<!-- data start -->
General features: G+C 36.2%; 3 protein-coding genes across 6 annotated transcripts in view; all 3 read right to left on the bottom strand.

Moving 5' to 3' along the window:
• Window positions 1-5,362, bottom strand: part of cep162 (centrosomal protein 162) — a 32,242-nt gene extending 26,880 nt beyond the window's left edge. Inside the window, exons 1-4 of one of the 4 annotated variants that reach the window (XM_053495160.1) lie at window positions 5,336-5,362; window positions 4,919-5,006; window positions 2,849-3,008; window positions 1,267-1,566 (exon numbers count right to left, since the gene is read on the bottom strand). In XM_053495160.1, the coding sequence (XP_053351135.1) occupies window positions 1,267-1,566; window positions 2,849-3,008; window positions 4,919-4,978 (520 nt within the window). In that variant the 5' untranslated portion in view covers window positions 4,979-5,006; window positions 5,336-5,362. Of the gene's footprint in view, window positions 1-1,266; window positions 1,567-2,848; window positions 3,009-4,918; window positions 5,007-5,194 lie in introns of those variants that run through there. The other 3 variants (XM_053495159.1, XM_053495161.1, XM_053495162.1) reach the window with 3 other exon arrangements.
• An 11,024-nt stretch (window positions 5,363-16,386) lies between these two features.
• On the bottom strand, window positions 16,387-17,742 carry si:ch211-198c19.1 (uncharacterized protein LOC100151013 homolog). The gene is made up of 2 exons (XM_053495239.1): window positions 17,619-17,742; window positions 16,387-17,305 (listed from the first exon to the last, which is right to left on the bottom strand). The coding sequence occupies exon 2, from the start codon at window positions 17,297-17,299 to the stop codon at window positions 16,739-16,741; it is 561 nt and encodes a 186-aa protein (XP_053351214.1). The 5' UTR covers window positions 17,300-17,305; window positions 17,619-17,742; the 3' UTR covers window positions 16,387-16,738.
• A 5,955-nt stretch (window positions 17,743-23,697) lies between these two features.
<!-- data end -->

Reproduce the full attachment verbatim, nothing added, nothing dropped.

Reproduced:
General features: G+C 36.2%; 3 protein-coding genes across 6 annotated transcripts in view; all 3 read right to left on the bottom strand.

Moving 5' to 3' along the window:
• Window positions 1-5,362, bottom strand: part of cep162 (centrosomal protein 162) — a 32,242-nt gene extending 26,880 nt beyond the window's left edge. Inside the window, exons 1-4 of one of the 4 annotated variants that reach the window (XM_053495160.1) lie at window positions 5,336-5,362; window positions 4,919-5,006; window positions 2,849-3,008; window positions 1,267-1,566 (exon numbers count right to left, since the gene is read on the bottom strand). In XM_053495160.1, the coding sequence (XP_053351135.1) occupies window positions 1,267-1,566; window positions 2,849-3,008; window positions 4,919-4,978 (520 nt within the window). In that variant the 5' untranslated portion in view covers window positions 4,979-5,006; window positions 5,336-5,362. Of the gene's footprint in view, window positions 1-1,266; window positions 1,567-2,848; window positions 3,009-4,918; window positions 5,007-5,194 lie in introns of those variants that run through there. The other 3 variants (XM_053495159.1, XM_053495161.1, XM_053495162.1) reach the window with 3 other exon arrangements.
• An 11,024-nt stretch (window positions 5,363-16,386) lies between these two features.
• On the bottom strand, window positions 16,387-17,742 carry si:ch211-198c19.1 (uncharacterized protein LOC100151013 homolog). The gene is made up of 2 exons (XM_053495239.1): window positions 17,619-17,742; window positions 16,387-17,305 (listed from the first exon to the last, which is right to left on the bottom strand). The coding sequence occupies exon 2, from the start codon at window positions 17,297-17,299 to the stop codon at window positions 16,739-16,741; it is 561 nt and encodes a 186-aa protein (XP_053351214.1). The 5' UTR covers window positions 17,300-17,305; window positions 17,619-17,742; the 3' UTR covers window positions 16,387-16,738.
• A 5,955-nt stretch (window positions 17,743-23,697) lies between these two features.